Crews Work to Open Port Baltimore

April 1, 2024
Bridge cleanup could create a temporary channel and allow continued search efforts

Crews are removing the first layers of the Francis Scott Key Bridge wreckage, with the goal of opening a temporary channel for vessels to pass through the vital port.

Clearing the channel also will allow the search for the missing victims to continue, authorities said in a statement Saturday. In the meantime, conditions in the water make it unsafe for divers as pieces of the bridge remain submerged in the water.

“At this time, pieces of the bridge trusses have started being cut and removed,” said Kimberly Reaves, U.S. Coast Guard spokesperson Petty Officer, in a statement. “The top part of a northern section of the bridge has been removed.”

Officials don’t yet have a timeline for reopening the channel or rebuilding the bridge, Secretary of Transportation Pete Buttigieg said Sunday on CBS’s “Face the Nation.”

Buttigieg said a 1,000-ton capacity lift crane is on site and a 600-ton crane is on its way to help remove dismantled pieces of the bridge.

“This is going to be a very complex process,” he said. “There are, even now, forces acting on that steel, so it takes a lot to make sure that it can be dismantled safely, to make sure that the vessel stays where it is supposed to be and doesn’t swing out into the channel.”

Officials at the site of the bridge collapse told CNN they are doing engineering analysis and surveys to determine how to tackle the 3,000 to 4,000 tons of mangled wreckage that extends 50 feet deep into the channel.

Removing the thousands of tons of steel and concrete resting atop the vessel’s bow will be one of the most intricate parts of the dismantling operation.

The wreckage will be lifted one piece at a time. After each lift, responders will scan and survey the area and divers will go in the water, said Estee Pinchasin, U.S. Army Corps of Engineers Commander and district engineer, in a statement to CNN.

“We are not just looking at how we’re going to engineer this,” Pinchasin said. “We’re scanning to make sure that if we identify any vehicles or any of the fallen, that we are able to react.”

Divers from the Maryland State Police are on a “hot standby,” Pinchasin added, ready to handle any recovery quickly.

The work will allow for the opening of a temporary restricted channel for vessels to move into the area and assist with recovery, Maryland Gov. Wes Moore said Saturday.

The temporary channel will allow commercially essential vessels to access the port and “mark an important first step along the road to reopening the port of Baltimore,” said Capt. David O’Connell, federal on-scene coordinator for the bridge collapse response, in a statement.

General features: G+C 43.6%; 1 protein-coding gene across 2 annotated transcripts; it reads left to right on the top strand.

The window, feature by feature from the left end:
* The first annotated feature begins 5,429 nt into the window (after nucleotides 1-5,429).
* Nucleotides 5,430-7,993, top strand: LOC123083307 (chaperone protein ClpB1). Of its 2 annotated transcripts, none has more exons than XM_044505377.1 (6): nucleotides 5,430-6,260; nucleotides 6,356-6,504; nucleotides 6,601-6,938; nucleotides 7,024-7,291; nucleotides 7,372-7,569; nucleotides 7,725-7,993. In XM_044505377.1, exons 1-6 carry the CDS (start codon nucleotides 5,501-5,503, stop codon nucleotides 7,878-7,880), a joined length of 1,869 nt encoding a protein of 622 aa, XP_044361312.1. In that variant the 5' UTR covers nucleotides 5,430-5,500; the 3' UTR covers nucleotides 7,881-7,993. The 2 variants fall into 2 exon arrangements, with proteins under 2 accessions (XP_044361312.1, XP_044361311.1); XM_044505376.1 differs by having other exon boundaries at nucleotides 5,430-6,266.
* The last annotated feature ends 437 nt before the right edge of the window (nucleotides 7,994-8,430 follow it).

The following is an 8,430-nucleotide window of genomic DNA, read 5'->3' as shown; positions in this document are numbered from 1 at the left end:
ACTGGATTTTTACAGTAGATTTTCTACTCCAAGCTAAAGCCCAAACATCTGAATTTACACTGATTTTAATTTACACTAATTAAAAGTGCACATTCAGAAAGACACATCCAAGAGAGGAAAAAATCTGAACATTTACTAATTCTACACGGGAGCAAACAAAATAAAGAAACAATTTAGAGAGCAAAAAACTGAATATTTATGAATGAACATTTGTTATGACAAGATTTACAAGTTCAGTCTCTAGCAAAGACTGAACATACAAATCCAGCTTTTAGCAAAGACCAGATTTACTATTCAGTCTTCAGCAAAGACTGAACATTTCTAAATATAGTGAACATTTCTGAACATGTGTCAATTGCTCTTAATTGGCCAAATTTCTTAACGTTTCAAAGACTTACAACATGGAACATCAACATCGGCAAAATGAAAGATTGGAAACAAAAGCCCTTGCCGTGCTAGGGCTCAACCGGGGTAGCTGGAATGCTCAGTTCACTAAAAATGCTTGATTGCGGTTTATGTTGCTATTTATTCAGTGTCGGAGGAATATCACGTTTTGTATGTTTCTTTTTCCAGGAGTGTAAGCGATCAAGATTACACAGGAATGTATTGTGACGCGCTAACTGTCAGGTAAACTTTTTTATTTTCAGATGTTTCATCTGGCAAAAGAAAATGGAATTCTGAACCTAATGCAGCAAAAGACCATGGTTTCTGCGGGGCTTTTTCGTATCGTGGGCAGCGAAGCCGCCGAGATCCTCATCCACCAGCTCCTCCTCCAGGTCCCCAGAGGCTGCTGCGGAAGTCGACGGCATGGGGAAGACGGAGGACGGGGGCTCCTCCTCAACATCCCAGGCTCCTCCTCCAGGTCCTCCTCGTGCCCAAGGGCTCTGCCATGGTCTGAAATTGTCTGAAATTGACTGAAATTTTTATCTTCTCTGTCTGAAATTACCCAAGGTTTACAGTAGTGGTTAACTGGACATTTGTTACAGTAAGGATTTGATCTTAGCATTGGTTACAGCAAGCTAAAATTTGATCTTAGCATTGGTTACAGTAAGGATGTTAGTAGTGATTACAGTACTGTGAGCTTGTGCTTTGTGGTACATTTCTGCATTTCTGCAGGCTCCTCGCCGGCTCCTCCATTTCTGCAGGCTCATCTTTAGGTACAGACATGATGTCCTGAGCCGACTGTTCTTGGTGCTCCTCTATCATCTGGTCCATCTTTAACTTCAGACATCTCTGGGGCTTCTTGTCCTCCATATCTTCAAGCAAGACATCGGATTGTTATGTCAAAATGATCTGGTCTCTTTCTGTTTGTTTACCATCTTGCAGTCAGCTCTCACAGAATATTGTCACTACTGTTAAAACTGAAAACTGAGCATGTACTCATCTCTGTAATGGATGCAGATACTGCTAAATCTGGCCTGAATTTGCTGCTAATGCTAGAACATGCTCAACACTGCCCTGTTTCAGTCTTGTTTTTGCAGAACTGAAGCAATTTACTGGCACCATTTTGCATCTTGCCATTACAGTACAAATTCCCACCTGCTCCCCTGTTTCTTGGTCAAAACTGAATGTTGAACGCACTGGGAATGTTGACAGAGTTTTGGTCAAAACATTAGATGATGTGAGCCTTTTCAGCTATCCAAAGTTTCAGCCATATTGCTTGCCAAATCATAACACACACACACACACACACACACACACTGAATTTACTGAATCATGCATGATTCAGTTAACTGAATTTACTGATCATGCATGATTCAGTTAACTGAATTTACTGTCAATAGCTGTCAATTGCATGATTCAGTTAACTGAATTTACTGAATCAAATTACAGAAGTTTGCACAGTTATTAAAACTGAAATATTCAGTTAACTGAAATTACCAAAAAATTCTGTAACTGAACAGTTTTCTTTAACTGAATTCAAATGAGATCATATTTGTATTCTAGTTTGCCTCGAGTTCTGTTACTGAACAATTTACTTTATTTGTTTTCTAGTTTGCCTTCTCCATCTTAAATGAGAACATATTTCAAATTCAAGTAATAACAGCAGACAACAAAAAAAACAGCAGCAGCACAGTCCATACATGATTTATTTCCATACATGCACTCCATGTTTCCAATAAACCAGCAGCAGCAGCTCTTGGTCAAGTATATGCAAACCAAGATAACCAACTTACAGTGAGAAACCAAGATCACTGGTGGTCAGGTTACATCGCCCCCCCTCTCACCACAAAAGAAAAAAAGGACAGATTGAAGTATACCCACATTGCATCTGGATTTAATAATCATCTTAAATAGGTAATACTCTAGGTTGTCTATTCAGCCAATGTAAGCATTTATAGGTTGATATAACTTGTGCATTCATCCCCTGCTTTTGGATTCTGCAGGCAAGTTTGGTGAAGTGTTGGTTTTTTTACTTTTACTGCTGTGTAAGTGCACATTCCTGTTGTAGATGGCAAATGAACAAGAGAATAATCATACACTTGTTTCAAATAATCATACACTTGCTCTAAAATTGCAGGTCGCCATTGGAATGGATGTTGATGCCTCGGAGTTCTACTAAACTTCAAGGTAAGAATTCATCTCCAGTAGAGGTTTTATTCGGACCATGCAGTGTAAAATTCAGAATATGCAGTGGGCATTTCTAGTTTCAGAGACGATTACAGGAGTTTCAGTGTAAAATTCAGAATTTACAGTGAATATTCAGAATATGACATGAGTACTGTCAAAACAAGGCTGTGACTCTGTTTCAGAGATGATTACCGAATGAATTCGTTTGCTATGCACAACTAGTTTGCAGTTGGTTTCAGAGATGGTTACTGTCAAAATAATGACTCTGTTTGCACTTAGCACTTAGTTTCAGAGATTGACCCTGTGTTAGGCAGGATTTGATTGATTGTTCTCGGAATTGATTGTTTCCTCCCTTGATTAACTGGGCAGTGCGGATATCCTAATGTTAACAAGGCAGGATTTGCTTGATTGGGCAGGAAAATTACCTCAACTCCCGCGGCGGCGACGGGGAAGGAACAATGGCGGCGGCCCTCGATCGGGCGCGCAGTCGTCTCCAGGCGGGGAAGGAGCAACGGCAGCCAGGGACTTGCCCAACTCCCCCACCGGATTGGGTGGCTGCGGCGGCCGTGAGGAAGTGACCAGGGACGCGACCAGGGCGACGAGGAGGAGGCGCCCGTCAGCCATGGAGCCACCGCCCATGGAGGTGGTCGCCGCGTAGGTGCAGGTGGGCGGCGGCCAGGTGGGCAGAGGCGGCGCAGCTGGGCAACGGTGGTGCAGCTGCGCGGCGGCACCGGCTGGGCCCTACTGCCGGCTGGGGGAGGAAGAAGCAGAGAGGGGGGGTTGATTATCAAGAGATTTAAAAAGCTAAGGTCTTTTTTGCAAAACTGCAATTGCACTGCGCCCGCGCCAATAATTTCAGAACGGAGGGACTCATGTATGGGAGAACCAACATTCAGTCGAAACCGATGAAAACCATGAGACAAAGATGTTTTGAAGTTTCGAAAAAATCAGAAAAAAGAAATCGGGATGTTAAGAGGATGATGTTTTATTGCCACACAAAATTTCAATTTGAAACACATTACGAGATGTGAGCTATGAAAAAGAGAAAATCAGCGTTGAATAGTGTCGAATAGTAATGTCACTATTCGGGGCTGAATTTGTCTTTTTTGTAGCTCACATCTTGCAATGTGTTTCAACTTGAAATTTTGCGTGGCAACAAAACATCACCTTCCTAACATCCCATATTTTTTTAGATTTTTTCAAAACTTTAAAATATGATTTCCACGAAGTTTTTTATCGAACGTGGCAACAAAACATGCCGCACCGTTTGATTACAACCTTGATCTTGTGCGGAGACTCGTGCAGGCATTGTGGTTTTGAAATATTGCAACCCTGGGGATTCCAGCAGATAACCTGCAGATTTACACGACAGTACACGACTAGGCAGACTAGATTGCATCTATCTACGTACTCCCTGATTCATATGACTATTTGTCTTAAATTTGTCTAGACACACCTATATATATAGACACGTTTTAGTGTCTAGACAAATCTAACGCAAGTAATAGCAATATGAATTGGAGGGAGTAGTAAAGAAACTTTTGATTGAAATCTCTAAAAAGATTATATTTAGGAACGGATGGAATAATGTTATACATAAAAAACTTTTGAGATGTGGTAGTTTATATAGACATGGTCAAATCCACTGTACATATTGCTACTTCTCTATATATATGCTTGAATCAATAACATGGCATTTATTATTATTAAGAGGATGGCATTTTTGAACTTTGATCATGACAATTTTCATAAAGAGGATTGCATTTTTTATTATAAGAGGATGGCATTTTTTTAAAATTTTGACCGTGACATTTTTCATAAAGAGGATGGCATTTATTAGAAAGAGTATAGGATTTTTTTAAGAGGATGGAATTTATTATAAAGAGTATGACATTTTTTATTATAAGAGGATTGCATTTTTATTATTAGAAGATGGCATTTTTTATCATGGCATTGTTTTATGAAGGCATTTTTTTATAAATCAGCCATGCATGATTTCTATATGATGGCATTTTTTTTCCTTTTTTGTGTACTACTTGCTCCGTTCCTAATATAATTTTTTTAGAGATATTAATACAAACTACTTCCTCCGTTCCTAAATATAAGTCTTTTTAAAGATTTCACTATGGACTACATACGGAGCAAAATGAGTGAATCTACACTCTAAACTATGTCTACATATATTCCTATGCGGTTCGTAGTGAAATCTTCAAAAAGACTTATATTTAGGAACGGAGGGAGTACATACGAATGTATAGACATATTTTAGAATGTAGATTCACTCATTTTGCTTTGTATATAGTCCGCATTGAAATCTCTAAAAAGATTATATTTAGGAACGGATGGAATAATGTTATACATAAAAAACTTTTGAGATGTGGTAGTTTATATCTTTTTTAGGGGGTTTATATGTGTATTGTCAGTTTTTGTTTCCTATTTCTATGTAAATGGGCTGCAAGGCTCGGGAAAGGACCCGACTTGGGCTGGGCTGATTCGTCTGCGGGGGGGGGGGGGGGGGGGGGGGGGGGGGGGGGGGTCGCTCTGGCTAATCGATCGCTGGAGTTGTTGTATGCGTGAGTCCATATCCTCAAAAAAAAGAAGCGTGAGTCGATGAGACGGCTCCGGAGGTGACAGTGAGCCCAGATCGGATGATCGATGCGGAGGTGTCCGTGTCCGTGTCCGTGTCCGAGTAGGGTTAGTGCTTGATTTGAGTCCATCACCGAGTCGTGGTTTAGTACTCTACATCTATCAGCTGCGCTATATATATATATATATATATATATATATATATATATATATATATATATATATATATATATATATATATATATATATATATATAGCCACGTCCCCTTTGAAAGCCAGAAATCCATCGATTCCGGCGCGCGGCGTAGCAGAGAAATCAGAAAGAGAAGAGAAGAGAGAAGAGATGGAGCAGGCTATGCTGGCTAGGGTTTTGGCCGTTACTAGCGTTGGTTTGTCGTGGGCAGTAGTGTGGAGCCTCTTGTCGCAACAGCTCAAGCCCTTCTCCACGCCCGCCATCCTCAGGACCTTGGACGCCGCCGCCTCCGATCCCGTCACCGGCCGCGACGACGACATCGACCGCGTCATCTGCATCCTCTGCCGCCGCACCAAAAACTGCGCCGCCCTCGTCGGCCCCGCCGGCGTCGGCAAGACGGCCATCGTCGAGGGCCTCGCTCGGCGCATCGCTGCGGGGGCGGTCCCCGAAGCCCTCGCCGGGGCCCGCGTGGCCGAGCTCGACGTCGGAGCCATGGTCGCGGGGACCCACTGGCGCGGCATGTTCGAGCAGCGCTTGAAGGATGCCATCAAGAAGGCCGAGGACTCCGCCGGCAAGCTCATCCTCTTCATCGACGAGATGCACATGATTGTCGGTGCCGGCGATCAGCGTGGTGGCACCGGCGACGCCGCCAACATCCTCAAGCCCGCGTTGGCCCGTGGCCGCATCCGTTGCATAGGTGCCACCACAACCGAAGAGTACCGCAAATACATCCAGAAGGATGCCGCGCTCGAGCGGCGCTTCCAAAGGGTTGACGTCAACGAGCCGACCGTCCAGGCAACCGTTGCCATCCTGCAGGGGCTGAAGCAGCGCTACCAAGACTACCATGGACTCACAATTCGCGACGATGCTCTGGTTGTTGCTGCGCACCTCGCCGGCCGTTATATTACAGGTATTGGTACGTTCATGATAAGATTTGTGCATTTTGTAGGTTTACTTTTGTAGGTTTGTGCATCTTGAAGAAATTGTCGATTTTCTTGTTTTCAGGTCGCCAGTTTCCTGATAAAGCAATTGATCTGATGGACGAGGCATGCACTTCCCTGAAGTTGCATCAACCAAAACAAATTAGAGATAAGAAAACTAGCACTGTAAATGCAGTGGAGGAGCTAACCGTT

Rebuilding the bridge will take longer, Buttigieg said Sunday.

“I can tell you the original bridge took about five years to build, but that doesn’t necessarily inform us about the timeline on the reconstruction,” he said. “We don’t fully know everything we need to know about the condition of the portions of the bridge that did not collapse.”

The work is currently being funded through $60 million in emergency relief funds through the U.S. Department of Transportation (USDOT), Buttigieg said, adding officials may need to turn to Congress to supplement the funding.

To reopen the port, the Coast Guard says it will first clear debris from the deep draft channel, remove the ship, then clear debris from the bridge across the waterway

Divers could face uncertain conditions when they return to the water.

Diving operations were paused for the four missing victims because vehicles were found encased in concrete and other debris, making it unsafe for divers, Col. Roland L. Butler said last week.

After search efforts were halted, remote vehicles were sent down with sonar that plotted what exactly fell deep into the Patapsco River after the collapse, Butler said in a statement. Drones and infrared technology were also used as part of the search.

Once salvage operations clear the debris, divers resuming the search for the victims could be faced with a difficult task, according to Mark Martin of marine survey and salvage company at SalvOcean LLC.

“The current there is quite fast and having spent a number of days submerged in Baltimore Harbor, I can tell you that you can never see more than one or two feet in front of your face,” Martin told CNN Saturday.

Still, the current isn’t heavy enough to shift larger pieces of debris, Martin said.

“Once those things start getting cut up, then you have to be careful, you’re going to have to monitor the current, the direction, the speed, all of those things,” he said.


Source: CNN 

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